Scott Hanselman

Validating that XmlSchemas and their Imports are Valid and All Good with an XmlResolver.

July 15, '04 Comments [1] Posted in XML | Bugs
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The very awesome Oleg Tkachenko commented in a recent post of mine (as did Patrick Cauldwell, in person) that what I was doing could have been accomplished with a custom XmlResolver.  Both are absolutely right.

I did my little hack because it was quick but Oleg's right, it would have been "more correct" to do something like this:

public class XmlCustomResolver : XmlUrlResolver
{
  override public object GetEntity(Uri absoluteUri, string role, Type ofObjectToReturn)
  {
     //Here, mess with absoluteUri.AbsolutePath and return an XPathNavigator or Stream or whatever
 
}
}

So what happens is that you pass in the Resolver into the call to .Compile like:

foreach(XmlSchema x in w.Schemas)
{
  
x.Compile(new ValidationEventHandler(OnValidationEvent), new XmlBaseDirectoryResolver());
}

However, my problem was a smidge more subtle than it initially appeared.

The problem was, for me, that I want to resolve the schemaLocations (which look like "banking/someDomainObject.xsd") relative to the path that the WSDL is in, like "C:\dev\whatever\wsdl\".  However, by the time we get into the Resolver (when .Compile calls back to GetEntity()) the propery absoluteUrl.AbsolutePath already contains "C:\dev\MyTestConsole\bin\debug\someDomain\banking\someDomainObject.xsd."  See?  It's already "pre-resolved" the path relative to AppDomain.CurrentDomain.CurrentDirectory

At this point, I have no way (that I can see) to know what was the original relative path.  I want the schemaLocation to be "C:\dev\whatever\wsdl\banking\someDomainObject.xsd."  I could have passed the directory of the WSDL file into the constructor call to the Resolver.  So we add:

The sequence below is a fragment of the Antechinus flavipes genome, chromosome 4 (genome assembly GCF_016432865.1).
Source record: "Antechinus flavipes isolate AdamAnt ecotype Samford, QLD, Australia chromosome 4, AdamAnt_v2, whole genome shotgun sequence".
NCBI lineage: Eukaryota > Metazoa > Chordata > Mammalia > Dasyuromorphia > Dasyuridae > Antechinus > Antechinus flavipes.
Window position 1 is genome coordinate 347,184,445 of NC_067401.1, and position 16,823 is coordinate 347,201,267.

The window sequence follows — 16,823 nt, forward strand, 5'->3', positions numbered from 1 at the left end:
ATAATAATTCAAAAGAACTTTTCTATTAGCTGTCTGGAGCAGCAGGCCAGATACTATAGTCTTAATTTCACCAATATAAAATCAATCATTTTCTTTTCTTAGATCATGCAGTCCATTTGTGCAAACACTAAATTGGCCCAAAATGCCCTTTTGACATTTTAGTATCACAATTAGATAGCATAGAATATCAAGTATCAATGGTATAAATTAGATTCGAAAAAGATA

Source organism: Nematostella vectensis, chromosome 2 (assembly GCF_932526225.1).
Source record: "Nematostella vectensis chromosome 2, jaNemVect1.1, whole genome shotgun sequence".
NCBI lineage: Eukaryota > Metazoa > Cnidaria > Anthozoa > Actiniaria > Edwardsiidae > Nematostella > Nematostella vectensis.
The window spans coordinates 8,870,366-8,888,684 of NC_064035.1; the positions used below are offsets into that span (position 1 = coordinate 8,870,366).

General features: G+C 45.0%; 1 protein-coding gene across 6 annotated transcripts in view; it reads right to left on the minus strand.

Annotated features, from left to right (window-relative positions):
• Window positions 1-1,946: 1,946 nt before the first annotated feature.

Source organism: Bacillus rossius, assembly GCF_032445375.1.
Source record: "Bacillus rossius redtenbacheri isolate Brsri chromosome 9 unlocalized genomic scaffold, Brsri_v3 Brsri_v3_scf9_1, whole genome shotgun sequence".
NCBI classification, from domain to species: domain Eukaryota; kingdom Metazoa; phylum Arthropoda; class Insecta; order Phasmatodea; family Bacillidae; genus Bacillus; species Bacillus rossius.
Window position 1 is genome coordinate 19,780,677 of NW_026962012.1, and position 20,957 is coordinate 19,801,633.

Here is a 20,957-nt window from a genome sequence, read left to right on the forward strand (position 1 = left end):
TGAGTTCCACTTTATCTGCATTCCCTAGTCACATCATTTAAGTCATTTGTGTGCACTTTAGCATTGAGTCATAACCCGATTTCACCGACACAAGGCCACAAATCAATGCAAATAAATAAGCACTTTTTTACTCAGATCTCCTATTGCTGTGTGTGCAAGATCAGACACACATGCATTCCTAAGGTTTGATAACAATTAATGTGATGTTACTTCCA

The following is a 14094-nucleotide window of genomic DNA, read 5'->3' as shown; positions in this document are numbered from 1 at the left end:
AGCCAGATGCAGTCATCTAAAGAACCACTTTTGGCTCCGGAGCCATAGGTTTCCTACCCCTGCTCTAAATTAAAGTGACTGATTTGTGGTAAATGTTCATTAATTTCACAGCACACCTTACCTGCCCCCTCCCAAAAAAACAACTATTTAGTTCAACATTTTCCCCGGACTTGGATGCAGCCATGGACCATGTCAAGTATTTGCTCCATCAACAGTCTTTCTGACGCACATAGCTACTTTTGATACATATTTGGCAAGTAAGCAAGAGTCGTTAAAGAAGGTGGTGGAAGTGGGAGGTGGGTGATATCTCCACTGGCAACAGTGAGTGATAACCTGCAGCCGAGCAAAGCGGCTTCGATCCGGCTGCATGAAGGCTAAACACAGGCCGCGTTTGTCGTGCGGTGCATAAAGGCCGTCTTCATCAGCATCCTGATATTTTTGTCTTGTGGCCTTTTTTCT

foreach(XmlSchema x in w.Schemas)
{
   x.Compile(new ValidationEventHandler(OnValidationEvent), new XmlBaseDirectoryResolver(wsdlFile.DirectoryName));
}

Note that the AbsolutePath has the Directory Separators as "/", so I have to fix those as well.  Here's the final "XmlBaseDirectoryResolver."  It's more lines of code, but it's also reusable.

public class XmlBaseDirectoryResolver : XmlUrlResolver
{
 
private string baseDir = String.Empty;
  public XmlBaseDirectoryResolver(string baseDirectory) : base()
 
{
   
baseDir = baseDirectory;
 
}

 
override public object GetEntity(Uri absoluteUri, string role, Type ofObjectToReturn)
 
{
   
if (absoluteUri.IsFile == true)
    
{
      
//Change the directory characters to the same ones that AppDomain.CurrentDomain.BaseDirectory uses
      
string newFileName = absoluteUri.AbsolutePath.Replace('/',Path.DirectorySeparatorChar);
      
//Now, yank the automatically added portion...
      
newFileName = newFileName.Replace(AppDomain.CurrentDomain.BaseDirectory,String.Empty);
      
//Add our Base Directory...
      
newFileName = Path.Combine(baseDir, newFileName);
      
//Return the file...
      
return new FileStream(newFileName, FileMode.Open, FileAccess.Read, FileShare.Read);
    }
    return base.GetEntity(absoluteUri, role, ofObjectToReturn);
  }
}

The big problem with this particular result?  It doesn't work with relative paths that use the dotdotslash "../../whatever/this.xsd."  At this point - the point of resolution - too much has been already resolved for me. :)  The only way I could fix that would be to work backwards to figure out how many ../..'s were removed for me, and put them back.  Not worth it.

Oleg has a great article up on his blog on how to Create your Own XmlResolver.  His actually retrieves the schema (stored) in a SQL Server. 

About Scott

Scott Hanselman is a former professor, former Chief Architect in finance, now speaker, consultant, father, diabetic, and Microsoft employee. He is a failed stand-up comic, a cornrower, and a book author.

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Using the Server (rather than Workstation) Garbage Collector with the .NET Framework (CLR)

July 15, '04 Comments [2] Posted in ASP.NET | XML | Tools
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We run a big .NET Application Server, often on multi-proc machines, so we care about performance and, consequently, garbage collection.  I've collected a few resources around the two kinds of Garbage Collectors available in .NET, the Workstation GC and the Server GC.

From the MSDN Help: